Since launching an urgent crowdfunder for our ongoing legal case against the Department for Transport on 19th June, we have received an anonymous package in the post…
The package contained a vital report on rail accessibility, commissioned by ATOC (now the Rail Delivery Group) and completed in May 2015. ‘On Track for 2020? The Future of Accessible Rail Travel’ has been kept under lock and key until now and we release it today in the belief that every disabled and older citizen in the UK has the right to be informed of its contents. It would appear that somebody within the rail industry thought so too.
We have studied the report’s contents in depth – and discovered that it contains strongly termed warnings about the impact of driver-only operation (DOO) and railway destaffing on disabled and older people.
What’s so controversial about this report?
The contents of the report represents an argument over DOO that has received shamefully little attention by the press and politicians, many of whom have chosen instead to write off the unions’ concerns as “inexplicable”. We can no longer stand for the needs of disabled and older people to be treated as “niche” concern.
We point towards the report’s own argument that the economic benefit of providing spontaneous access to disabled and older people actually far outweighs the cost. (Of course, the economic argument is only necessary if the moral, societal, and legal ones are not enough.) On the legal note, the report includes worrying implications in the statement that the Department for Transport prefers an “outcome-based” rather than a “compliance based” approach towards the Equality Act 2010.
The report confirms ABC’s arguments by strongly distinguishing between metro and rural parts of the rail network, and stating that the practice of running unstaffed trains running to unstaffed stations is a breach of the Equality Act. It says definitively: “It is Conductors who are best placed to ensure that assistance is delivered effectively and in accordance with the law.”
The report contains extensive discussion of the “clear trends” arising from the McNulty report in regard to de-staffing; and its authors repeatedly note their opposition to prospective policy changes that might allow unstaffed trains to run to unstaffed stations.
Why are we publishing?
It is clear that this is a high quality report, and one that was originally written for the benefit of both policy-makers and those who work on the railway. In addition to this, the near-total exclusion of disabled and older people from the DOO debate has gone on so long that the public has the right to view its recommendations.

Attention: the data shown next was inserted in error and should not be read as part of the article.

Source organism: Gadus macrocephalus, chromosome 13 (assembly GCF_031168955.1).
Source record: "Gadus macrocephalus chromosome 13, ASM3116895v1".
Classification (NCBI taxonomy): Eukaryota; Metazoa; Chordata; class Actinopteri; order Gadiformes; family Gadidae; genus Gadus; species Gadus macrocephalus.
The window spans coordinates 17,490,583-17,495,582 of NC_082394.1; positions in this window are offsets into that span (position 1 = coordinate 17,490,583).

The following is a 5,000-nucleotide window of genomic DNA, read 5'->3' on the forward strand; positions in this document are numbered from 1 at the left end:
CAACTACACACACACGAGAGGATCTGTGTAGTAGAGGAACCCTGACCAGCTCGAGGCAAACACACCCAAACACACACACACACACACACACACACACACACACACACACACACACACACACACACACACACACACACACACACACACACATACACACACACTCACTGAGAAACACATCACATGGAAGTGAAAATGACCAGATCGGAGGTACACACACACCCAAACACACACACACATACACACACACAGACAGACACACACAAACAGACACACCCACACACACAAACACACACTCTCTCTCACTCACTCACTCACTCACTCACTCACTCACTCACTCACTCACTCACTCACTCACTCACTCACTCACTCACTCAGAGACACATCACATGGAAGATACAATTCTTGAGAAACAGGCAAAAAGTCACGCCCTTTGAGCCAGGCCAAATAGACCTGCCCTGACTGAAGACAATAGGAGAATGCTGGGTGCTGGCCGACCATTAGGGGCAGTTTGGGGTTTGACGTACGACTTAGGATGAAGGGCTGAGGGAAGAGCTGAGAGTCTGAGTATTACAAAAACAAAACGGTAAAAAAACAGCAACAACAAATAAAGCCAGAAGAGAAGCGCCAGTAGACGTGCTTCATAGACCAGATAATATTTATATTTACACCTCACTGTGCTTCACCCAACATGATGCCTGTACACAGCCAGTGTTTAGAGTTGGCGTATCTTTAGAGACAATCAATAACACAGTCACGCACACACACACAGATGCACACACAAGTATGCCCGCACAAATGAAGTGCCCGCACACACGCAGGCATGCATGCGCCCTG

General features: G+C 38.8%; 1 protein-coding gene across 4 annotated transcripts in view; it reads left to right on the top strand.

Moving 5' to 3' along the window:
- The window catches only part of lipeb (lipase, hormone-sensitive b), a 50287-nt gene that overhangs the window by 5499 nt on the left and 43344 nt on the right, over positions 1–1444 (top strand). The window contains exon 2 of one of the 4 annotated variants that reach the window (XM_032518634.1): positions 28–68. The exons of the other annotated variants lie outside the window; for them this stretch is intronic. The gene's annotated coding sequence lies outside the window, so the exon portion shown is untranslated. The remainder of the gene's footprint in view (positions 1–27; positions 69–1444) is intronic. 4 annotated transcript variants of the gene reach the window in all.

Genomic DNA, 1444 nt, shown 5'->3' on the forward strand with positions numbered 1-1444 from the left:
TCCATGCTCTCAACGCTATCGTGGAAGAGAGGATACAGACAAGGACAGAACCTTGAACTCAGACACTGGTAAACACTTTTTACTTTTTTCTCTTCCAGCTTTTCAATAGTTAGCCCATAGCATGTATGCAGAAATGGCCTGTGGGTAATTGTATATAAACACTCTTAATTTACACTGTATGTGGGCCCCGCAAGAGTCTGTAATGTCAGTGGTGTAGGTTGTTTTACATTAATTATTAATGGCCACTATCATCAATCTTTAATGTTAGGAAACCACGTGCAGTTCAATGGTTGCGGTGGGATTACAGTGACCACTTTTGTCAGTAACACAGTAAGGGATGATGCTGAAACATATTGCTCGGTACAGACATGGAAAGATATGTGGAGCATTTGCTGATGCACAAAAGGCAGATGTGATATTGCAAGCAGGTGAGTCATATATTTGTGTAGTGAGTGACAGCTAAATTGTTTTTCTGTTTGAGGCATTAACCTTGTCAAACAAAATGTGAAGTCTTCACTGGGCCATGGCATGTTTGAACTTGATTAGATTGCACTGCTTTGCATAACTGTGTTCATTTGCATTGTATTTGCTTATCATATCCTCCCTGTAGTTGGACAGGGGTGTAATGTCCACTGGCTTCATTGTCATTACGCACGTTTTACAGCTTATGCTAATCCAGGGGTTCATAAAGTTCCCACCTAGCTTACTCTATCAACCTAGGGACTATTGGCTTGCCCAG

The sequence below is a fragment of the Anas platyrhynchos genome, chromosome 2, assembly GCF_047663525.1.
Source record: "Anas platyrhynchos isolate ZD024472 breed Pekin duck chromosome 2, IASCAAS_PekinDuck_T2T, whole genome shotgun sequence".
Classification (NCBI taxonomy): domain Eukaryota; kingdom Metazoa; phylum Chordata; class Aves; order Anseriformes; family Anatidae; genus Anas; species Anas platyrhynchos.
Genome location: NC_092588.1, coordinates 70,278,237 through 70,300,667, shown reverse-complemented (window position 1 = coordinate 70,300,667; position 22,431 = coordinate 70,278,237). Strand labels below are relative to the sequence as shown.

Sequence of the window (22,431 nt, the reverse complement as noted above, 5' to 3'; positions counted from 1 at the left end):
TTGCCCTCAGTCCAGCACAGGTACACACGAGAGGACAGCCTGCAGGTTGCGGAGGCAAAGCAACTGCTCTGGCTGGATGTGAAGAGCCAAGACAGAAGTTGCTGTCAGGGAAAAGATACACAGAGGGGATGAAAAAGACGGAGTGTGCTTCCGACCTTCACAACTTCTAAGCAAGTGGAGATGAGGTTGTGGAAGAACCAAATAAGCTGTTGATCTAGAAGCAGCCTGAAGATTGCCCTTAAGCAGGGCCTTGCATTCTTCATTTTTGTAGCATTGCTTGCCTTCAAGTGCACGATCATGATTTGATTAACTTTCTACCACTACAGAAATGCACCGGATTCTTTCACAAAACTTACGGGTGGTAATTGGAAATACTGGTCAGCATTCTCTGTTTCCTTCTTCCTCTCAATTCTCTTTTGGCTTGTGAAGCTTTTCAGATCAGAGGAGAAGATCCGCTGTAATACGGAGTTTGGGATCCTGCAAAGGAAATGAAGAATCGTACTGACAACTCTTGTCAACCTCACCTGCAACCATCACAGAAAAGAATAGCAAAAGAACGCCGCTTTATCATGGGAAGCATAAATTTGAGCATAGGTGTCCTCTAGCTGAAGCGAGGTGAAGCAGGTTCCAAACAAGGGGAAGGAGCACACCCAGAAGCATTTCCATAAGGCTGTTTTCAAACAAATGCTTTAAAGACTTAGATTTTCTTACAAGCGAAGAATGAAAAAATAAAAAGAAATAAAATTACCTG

The rail strikes could be solved right now with the provision of a proper”Guard Guarantee” – and this would have the benefit of ending industrial action on the Southern Rail network, just as it enters its second year.
Why has this report been buried for so long?
This discovery comes just days after the 6-month-delayed release of the Gibb report; just as journalists and MPs raise calls for a proper analysis of its editing decisions, and the release of the redacted Appendix Nine.
ABC’s disabled members have been very upset that the issue of disabled access was entirely absent from the Gibb Report. This issue has previously been absent from the RSSB report on DOO; as well as recent ORR publications, which focus mainly on the methodology of DOO and may not be providing adequate oversight of the activities of Southern Rail in regard to new staffing practices.
The Transport Select Committee emphasised the urgent need for a disability impact assessment on GTR in their November 2016 report, yet even now our campaign takes regular witness reports from disabled people who have been abandoned on trains and platforms by Southern Rail; often due to the absence of a second member of staff on board.
The report provides invaluable evidence for our legal case on disabled access, and notes that there is currently “very little case law” and that it is “highly likely that at some point relevant case law will be made”. It also states: “it is likely that case law will in future have an impact on accessibility”.
Co-authored by Ann Frye Ltd, Rail Accessibility Ltd and MWW Transport Consultants.
Final Report, May 2015
This Report was commissioned by the Association of Train Operating Companies (now the Rail Delivery Group) to consider how accessible Britain’s railway network will be to older and disabled people by 1st January 2020 (the date by which all rolling stock must meet legal accessibility requirements).
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[This article was edited on 21/04/2022 to include a link to the report and remove expired links to summary documents. The full report was released on this blog the following day, 27/06/2017, and finally published on the Rail Delivery Group’s website a week later.]